I need to develop applications for Linux but I don't want to either program on Linux (I already have all my "precious" tools setted up) or test it on Windows using some kind of POSIX for Windows and hoping that if runs well on that runs well on real Linux.

What's the better choice? Preferentially I want to use Eclipse IDE for compile/run/debug and run my programs on a Linux distribution that is running on a local VM or remote.

Right now I'm using a similar approach, but for Java Web Service testing on a remote server. Perhaps that's the way to go?


In order to beter explain what I want, here is the steps that I want to follow:

  1. Program in C, for POSIX compliant systems, using Eclipse on Windows
  2. Make small tests on Windows, perhaps using Cygwin (this is not mandatory it's just to be quicker)
  3. From my Windows Eclipse, I want to run/debug my application on a real Linux environment (could be a VM or a remote machine) and, preferentially, redirect the application stdout to my computer. The Linux machine only exists in order to garantee that everything runs ok, no need of even open it.

One thing that I didn't mentioned: all of the applications are command line, no need for GUI, just input from a shell and read the output.

  • The problem is that I don't know how to do it. If I search on Google I just find Cygwin or equivalents to test the code under Windows or "how to run Linux apps on Windows" and vice-versa – rnunes Mar 16 '12 at 13:02
  • 1
    no no what you need is as-close-as-possible linux environment. Preferably that would be a linux virtual machine. than you need a convenient way to package and deploy your code to that virtual machine (ant/maven). If you develop in Java, most of the code could be tested in isolation (JUnit) so platform doesn't matter - that's functional + integration tests. Do you use CI environment? – hovanessyan Mar 16 '12 at 13:08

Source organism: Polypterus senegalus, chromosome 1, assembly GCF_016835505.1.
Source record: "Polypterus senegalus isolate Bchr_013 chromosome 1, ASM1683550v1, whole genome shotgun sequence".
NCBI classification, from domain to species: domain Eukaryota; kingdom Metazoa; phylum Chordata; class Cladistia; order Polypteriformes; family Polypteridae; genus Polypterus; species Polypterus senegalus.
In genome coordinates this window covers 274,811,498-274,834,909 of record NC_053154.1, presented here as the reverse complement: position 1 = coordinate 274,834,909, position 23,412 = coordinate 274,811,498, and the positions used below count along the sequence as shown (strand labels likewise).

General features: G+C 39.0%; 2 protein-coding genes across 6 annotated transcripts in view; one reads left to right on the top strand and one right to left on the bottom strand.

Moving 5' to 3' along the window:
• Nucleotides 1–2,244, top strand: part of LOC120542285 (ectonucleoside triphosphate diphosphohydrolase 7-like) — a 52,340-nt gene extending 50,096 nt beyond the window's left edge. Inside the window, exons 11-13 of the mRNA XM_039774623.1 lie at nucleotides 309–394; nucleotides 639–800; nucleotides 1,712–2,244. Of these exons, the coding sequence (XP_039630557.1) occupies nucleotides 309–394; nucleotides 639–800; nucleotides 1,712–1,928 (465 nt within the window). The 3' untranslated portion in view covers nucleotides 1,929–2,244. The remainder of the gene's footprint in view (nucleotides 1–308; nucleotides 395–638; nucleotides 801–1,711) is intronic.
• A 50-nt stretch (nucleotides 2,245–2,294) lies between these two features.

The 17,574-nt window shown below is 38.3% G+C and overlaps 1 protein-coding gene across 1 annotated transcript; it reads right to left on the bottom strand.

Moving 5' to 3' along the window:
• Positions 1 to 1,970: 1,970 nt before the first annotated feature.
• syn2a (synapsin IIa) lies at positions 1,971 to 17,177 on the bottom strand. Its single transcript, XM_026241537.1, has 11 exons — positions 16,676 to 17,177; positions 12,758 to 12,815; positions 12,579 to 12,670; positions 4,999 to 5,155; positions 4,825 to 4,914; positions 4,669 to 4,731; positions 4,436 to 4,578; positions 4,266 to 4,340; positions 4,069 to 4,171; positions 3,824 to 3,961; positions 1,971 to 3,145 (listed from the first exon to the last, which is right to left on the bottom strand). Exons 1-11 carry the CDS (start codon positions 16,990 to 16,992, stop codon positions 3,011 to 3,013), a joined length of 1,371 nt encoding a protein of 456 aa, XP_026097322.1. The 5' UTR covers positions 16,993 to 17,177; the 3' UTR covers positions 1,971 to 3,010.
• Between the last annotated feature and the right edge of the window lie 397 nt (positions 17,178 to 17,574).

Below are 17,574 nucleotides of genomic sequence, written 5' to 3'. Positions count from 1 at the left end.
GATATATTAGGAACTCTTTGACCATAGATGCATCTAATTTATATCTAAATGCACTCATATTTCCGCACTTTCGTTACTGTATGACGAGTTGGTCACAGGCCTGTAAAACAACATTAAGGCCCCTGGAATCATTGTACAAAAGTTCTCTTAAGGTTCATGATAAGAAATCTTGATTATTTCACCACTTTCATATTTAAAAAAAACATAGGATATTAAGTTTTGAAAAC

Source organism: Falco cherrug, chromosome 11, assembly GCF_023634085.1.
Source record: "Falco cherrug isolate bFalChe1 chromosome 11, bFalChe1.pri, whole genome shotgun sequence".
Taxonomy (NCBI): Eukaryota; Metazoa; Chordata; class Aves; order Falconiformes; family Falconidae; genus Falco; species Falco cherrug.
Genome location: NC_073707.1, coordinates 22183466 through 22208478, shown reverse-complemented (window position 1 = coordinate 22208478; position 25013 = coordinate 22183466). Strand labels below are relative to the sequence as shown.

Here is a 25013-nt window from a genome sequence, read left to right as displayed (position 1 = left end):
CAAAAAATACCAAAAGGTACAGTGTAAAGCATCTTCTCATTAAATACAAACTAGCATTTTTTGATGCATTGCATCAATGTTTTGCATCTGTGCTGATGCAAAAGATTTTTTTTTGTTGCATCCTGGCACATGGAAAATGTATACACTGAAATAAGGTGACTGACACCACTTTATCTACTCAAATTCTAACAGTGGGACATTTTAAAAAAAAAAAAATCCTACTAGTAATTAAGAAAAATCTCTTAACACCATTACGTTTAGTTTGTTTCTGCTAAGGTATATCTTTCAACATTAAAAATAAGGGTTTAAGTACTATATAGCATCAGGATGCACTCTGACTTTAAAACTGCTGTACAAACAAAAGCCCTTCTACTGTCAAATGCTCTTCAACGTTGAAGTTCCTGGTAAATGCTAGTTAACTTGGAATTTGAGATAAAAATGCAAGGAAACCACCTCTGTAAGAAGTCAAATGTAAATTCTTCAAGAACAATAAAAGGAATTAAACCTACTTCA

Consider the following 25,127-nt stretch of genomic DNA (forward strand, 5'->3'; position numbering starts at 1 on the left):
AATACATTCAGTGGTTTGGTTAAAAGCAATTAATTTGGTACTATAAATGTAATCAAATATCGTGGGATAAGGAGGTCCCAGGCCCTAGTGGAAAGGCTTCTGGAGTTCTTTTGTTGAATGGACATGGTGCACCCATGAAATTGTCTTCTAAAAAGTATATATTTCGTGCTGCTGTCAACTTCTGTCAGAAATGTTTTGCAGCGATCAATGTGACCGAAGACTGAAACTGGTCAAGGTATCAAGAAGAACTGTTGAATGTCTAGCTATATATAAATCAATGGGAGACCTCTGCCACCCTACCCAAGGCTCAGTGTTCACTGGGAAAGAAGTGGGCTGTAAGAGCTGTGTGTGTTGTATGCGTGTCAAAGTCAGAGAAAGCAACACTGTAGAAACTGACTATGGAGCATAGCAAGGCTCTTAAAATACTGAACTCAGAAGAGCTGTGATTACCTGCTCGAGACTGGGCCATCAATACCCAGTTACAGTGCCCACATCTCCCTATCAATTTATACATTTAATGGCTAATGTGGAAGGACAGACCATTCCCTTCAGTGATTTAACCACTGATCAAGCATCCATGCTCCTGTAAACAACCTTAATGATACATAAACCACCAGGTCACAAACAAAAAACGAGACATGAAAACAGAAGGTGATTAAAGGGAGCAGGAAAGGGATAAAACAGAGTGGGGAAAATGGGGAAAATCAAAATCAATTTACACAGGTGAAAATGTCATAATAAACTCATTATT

• Which programming language do you use? – Aaron Digulla Mar 16 '12 at 13:09
  • In this case it's C (mandatory). If it was Java I already know how to do it (same code runs on both machines) – rnunes Mar 16 '12 at 13:50

First, install Linux in a virtual PC like VirtualBox or VirtualPC or something from vmware.

Then configure Eclipse for remote development. That allows you to run tools (like the debugger, the compiler suite, etc) on Linux from your Windows desktop inside of Eclipse. You edit the files just like you're used to, you debug as if the app was running local on Windows, etc. Eclipse will do the plumbing.


Remote server is the way to go. But most people have a powerful enough machine to run a 32-bit Linux distro in Virtualbox which is better than a real remote server because you have full control of setup and config.

But install cygwin including GCC and use that to run initial compile (and maybe unit tests) locally. Also, do use Valgrind on your Linux VM to help you produce cleaner code.

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